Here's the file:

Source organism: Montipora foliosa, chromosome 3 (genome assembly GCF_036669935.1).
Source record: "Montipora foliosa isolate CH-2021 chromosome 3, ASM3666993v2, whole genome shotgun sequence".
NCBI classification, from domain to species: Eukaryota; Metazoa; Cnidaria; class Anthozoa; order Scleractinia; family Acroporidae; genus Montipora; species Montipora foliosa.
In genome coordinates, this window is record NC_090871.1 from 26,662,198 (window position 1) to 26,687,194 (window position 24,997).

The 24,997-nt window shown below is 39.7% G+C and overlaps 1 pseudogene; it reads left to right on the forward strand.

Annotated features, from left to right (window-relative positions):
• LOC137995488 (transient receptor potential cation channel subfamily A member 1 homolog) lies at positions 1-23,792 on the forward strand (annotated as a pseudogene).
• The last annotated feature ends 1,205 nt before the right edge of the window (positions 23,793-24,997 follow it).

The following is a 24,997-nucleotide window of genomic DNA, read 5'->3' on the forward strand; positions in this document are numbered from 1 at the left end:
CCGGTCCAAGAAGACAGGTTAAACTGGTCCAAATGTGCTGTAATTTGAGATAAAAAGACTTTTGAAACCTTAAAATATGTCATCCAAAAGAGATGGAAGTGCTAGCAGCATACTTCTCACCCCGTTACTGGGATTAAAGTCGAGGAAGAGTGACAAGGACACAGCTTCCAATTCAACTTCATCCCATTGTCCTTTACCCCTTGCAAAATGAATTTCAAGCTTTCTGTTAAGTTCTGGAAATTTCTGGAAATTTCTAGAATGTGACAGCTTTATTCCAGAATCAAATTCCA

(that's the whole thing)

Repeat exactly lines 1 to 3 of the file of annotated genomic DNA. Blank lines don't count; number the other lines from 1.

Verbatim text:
Source organism: Montipora foliosa, chromosome 3 (genome assembly GCF_036669935.1).
Source record: "Montipora foliosa isolate CH-2021 chromosome 3, ASM3666993v2, whole genome shotgun sequence".
NCBI classification, from domain to species: Eukaryota; Metazoa; Cnidaria; class Anthozoa; order Scleractinia; family Acroporidae; genus Montipora; species Montipora foliosa.